Pin, a flexible needle, mostly made of metal. One end is fixed, the other end is sharp and can be opened and closed, mostly fixed by metal. Used to hold pieces of cloth, paper, etc. together. Divided into pins, and paper clips (paper clips, also known as safety pins).
The origin of the safety pin dates back to the Mycenaean culture of the 14th century BC (Late Third Age Mycenaean). Known then as "Fibulae" (plural, fibula singular), they were used in the same way and looked similar to today's safety pins. But then the safety pin was lost.
It was not until 1849 that the modern safety pin was reinvented by the American inventor Walter Hunt, when its patent price was four hundred dollars.
In fact, the invention of pins originated in the middle of the 19th century. In order to find a piece of useful information from a large number of documents conveniently and quickly, people began to use a tailor to use Stick Pin to pin the documents at the corner of the paper, but they often pricked their fingers. The idea of inventing a safe and effective office product was conceived in the minds of three people at about the same time, but today it is generally believed that the inventor of the paperclip was the Norwegian mathematician Johan Waller, because of the three people whose sketches of his design are marked The date is the earliest - 1899.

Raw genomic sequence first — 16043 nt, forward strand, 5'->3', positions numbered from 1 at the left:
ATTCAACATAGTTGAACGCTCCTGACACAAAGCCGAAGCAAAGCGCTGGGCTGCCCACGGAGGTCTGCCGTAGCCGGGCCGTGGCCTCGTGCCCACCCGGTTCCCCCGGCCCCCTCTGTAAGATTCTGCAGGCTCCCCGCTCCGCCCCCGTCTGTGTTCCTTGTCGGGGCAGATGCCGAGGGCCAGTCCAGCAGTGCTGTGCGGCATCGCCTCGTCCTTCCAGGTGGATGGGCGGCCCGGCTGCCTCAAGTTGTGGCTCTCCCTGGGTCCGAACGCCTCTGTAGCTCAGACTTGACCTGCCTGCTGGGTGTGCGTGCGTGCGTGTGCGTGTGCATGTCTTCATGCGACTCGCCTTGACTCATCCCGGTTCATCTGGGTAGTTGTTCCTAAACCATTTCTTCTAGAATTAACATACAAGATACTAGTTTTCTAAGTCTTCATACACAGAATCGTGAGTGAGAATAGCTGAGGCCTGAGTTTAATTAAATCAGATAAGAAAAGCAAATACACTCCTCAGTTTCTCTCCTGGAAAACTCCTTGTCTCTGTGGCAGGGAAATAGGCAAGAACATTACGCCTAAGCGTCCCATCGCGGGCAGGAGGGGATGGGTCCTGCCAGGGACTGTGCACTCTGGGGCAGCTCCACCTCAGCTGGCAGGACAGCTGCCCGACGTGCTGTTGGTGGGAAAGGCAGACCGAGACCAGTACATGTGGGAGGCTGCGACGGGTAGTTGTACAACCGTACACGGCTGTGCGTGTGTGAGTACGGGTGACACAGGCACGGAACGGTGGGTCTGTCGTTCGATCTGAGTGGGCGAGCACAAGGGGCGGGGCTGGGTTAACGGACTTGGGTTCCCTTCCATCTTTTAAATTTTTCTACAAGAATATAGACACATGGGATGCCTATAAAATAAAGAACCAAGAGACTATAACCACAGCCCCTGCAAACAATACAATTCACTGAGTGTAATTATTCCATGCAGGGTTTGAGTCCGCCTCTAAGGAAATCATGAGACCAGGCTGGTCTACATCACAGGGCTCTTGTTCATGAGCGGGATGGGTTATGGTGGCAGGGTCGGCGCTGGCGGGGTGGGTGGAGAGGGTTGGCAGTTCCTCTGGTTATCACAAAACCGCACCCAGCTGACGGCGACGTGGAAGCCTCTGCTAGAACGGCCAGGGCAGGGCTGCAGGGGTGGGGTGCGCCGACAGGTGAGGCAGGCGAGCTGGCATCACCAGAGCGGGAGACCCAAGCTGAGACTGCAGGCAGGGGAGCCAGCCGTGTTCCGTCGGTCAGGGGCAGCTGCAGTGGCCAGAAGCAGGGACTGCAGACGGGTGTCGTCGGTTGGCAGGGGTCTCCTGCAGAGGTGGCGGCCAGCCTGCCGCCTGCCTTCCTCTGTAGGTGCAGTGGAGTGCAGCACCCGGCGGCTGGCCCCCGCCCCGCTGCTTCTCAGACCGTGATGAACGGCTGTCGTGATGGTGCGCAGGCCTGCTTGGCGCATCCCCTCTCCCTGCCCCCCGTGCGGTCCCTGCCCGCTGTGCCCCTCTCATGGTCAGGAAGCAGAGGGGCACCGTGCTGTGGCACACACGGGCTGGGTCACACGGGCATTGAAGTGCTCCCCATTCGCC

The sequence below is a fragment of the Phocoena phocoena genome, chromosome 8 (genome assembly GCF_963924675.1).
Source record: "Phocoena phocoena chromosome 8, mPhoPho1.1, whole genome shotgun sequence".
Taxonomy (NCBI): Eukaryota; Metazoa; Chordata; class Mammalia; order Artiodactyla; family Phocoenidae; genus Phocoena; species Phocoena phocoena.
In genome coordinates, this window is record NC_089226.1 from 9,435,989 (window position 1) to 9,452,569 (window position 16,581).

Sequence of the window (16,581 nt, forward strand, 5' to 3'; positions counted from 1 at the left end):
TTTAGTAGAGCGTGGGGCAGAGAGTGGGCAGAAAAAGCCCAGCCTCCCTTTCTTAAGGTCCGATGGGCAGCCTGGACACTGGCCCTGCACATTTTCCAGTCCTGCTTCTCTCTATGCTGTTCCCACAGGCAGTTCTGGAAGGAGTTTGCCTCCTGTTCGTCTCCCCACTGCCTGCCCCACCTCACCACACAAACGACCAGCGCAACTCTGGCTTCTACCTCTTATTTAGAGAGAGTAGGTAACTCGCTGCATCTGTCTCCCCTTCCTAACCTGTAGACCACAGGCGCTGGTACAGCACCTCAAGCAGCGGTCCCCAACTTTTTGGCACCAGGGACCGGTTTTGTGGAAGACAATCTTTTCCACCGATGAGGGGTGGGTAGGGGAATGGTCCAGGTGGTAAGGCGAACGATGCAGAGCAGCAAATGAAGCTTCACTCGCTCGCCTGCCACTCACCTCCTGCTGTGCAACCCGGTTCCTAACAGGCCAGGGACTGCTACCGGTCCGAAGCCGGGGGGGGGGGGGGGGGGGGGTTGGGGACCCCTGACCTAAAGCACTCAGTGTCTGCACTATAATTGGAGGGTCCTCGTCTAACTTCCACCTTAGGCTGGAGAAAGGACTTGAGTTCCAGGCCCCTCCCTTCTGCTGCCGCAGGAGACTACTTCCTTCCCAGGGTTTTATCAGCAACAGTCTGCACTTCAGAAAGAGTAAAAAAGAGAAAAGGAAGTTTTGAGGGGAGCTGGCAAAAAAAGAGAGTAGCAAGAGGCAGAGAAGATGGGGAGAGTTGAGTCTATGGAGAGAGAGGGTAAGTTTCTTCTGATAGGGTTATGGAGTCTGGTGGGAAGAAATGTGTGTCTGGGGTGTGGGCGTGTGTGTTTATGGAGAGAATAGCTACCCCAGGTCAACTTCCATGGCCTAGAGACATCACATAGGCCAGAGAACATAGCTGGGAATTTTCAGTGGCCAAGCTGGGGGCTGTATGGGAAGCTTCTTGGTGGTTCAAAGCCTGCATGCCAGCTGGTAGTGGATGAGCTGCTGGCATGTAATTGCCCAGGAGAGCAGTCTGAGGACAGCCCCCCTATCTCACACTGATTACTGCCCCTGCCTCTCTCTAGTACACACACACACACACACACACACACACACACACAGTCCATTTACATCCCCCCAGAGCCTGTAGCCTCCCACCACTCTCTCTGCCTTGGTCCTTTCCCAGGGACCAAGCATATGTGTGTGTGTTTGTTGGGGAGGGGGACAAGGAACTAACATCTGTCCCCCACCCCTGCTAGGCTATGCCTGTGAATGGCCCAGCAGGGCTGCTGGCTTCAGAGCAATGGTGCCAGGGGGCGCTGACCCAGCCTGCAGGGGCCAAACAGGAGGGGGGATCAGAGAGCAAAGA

In Norway, this has always been a matter of great pride to the people of the country. During World War II, the German occupying forces banned Norwegians from using buttons with the initials of the Norwegian King, and they attached paper clips to their clothes to emphasize their loyalty to national traditions. Not only that, in February 1990, a 5-meter-high paperclip-shaped stainless steel monument was erected in the center of the capital Oslo.